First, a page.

Defensive Coordinator Monte Kiffin has Derrick Brooks and company looking like one of the league's top defenses again in 2005
*(by Pat Kirwan, NFL.com Senior Analyst)
(Editor's note: For eight years, I have written the Unsung Heroes column during the season to bring attention to the people behind the scenes that help make some of the extraordinary things happen in the NFL on any given weekend. At the end of the year, the Unsung Hero of the Year is presented a trophy made in the name of Chip Myers, a longtime NFL assistant coach and former player who passed away just days after he was elevated to his first coordinator's position with the Minnesota Vikings. Chip was well respected by everyone in the coaching ranks and embodied all the virtues assistant coaches need to be successful. He was humble, a good teacher, a loyal friend and a tireless worker.)*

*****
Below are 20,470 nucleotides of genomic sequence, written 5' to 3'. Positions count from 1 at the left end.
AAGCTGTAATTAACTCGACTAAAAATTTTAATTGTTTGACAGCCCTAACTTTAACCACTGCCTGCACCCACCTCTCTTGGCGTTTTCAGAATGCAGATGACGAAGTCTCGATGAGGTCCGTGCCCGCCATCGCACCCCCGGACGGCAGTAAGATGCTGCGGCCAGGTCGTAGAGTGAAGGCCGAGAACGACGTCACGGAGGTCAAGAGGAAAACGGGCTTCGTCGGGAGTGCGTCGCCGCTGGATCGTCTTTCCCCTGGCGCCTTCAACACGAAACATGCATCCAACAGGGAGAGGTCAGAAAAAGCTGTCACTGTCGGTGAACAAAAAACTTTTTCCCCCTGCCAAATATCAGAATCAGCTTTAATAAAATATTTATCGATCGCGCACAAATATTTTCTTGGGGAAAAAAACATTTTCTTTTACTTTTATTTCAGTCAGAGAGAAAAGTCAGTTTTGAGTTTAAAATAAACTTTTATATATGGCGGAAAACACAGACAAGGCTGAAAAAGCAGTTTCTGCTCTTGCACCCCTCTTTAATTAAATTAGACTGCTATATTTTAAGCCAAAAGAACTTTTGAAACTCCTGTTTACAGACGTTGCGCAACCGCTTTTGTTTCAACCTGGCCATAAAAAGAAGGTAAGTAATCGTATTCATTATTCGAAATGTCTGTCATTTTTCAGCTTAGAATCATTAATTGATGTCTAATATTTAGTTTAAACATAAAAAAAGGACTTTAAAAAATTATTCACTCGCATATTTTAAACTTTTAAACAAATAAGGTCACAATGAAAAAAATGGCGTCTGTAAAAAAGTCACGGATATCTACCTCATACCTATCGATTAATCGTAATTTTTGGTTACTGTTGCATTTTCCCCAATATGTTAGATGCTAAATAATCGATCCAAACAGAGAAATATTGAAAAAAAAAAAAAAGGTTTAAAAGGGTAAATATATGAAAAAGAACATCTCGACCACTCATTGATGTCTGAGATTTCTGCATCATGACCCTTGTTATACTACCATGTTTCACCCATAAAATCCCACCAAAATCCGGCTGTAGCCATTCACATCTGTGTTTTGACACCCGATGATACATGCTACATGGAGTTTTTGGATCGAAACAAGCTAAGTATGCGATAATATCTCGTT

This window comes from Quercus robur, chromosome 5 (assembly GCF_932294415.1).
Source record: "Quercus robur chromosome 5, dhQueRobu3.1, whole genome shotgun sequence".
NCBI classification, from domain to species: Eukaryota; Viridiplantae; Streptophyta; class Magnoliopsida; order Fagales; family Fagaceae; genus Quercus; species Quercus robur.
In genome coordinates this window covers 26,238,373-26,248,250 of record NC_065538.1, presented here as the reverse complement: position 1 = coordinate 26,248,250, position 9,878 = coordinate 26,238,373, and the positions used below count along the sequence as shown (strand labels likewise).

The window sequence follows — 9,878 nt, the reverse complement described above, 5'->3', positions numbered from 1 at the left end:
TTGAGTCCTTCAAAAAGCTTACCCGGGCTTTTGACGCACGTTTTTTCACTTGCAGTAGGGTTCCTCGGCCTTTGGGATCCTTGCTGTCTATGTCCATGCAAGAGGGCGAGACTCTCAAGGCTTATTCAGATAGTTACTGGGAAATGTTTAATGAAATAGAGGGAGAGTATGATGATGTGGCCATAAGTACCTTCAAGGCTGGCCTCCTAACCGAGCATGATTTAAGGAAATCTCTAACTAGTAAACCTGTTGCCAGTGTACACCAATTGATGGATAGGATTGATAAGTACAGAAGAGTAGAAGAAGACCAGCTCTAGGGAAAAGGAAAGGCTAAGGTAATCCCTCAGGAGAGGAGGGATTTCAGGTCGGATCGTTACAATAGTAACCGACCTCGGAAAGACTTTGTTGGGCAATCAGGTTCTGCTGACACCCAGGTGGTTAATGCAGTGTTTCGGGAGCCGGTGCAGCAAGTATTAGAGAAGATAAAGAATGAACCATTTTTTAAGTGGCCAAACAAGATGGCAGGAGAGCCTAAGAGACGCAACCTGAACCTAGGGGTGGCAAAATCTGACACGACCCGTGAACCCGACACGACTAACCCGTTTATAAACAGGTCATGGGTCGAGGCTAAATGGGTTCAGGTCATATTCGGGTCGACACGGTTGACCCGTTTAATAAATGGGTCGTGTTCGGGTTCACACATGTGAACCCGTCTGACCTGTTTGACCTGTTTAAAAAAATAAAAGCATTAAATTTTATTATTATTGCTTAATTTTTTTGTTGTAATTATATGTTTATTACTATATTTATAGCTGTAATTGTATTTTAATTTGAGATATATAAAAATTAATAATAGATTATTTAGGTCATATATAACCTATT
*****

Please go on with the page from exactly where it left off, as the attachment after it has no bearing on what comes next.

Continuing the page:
It's only Week 2 in the NFL season, but injuries have stressed some teams. Other teams have spent tons of money in the offseason on unrestricted free agents and are hoping for results before the owners start asking questions about the new millionaires on their team. There were a few assistant coaches who distinguished themselves last week with these issues or simply got the job done on the field.
I know the head coaches get most of the recognition and most of the blame, which is the way it should be. But the coordinators I picked this week did one heck of a job in getting the game plan together, the players ready to play and to follow through with good decisions during the game.